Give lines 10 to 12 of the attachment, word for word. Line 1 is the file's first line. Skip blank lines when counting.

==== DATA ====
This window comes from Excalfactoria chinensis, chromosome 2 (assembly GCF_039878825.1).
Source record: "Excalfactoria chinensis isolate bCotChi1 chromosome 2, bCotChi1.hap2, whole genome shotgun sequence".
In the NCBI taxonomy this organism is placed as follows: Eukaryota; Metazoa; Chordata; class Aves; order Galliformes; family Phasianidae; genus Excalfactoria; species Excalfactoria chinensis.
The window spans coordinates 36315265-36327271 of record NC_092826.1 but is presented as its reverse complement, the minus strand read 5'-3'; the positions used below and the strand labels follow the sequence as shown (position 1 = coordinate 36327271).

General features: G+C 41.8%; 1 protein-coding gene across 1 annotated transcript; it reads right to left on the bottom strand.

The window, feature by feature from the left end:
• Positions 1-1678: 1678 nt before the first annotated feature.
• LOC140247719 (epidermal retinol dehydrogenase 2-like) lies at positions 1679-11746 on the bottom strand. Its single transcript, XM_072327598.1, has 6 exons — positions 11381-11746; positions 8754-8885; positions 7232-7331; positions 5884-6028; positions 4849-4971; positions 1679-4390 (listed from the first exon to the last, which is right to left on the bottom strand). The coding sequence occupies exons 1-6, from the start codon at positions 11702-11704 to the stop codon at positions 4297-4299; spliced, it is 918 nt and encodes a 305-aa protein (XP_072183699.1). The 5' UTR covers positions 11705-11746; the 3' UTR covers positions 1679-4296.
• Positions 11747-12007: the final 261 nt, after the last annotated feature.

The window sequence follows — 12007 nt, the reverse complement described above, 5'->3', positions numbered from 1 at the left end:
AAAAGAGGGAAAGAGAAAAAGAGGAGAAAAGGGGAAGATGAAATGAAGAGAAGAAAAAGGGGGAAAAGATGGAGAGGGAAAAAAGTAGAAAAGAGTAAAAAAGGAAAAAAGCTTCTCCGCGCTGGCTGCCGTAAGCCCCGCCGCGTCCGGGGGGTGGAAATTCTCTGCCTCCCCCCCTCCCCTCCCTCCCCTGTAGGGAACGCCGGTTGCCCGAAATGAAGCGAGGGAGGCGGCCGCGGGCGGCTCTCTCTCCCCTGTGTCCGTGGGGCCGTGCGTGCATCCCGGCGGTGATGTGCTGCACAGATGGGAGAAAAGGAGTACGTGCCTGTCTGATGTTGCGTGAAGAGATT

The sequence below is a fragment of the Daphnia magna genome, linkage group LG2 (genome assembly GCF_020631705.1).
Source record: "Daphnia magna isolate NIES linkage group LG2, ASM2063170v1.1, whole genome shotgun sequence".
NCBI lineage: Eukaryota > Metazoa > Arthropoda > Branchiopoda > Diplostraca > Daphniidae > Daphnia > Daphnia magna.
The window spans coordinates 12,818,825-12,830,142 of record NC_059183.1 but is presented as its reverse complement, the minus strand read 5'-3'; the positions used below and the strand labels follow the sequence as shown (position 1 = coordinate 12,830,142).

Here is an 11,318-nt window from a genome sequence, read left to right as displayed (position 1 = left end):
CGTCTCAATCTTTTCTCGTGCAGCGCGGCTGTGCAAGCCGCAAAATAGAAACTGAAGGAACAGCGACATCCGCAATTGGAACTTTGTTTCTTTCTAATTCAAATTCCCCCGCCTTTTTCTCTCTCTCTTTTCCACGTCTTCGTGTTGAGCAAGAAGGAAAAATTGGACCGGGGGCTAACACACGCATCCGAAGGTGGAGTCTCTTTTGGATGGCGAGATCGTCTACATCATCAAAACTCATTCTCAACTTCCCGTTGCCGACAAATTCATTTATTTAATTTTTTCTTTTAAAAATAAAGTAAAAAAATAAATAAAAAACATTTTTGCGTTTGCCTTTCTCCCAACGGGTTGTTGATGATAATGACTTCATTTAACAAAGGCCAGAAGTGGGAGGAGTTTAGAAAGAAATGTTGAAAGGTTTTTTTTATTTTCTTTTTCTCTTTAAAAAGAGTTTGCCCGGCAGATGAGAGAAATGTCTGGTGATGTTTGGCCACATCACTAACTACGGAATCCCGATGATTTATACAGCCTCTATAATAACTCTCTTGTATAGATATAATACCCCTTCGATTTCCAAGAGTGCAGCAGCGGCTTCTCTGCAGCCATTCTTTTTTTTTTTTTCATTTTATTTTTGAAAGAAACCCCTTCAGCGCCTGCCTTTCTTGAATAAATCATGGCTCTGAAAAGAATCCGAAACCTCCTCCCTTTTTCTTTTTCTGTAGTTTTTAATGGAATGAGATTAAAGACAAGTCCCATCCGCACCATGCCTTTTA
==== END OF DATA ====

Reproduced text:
The window sequence follows — 12007 nt, the reverse complement described above, 5'->3', positions numbered from 1 at the left end:
AAAAGAGGGAAAGAGAAAAAGAGGAGAAAAGGGGAAGATGAAATGAAGAGAAGAAAAAGGGGGAAAAGATGGAGAGGGAAAAAAGTAGAAAAGAGTAAAAAAGGAAAAAAGCTTCTCCGCGCTGGCTGCCGTAAGCCCCGCCGCGTCCGGGGGGTGGAAATTCTCTGCCTCCCCCCCTCCCCTCCCTCCCCTGTAGGGAACGCCGGTTGCCCGAAATGAAGCGAGGGAGGCGGCCGCGGGCGGCTCTCTCTCCCCTGTGTCCGTGGGGCCGTGCGTGCATCCCGGCGGTGATGTGCTGCACAGATGGGAGAAAAGGAGTACGTGCCTGTCTGATGTTGCGTGAAGAGATT

The sequence below is a fragment of the Daphnia magna genome, linkage group LG2 (genome assembly GCF_020631705.1).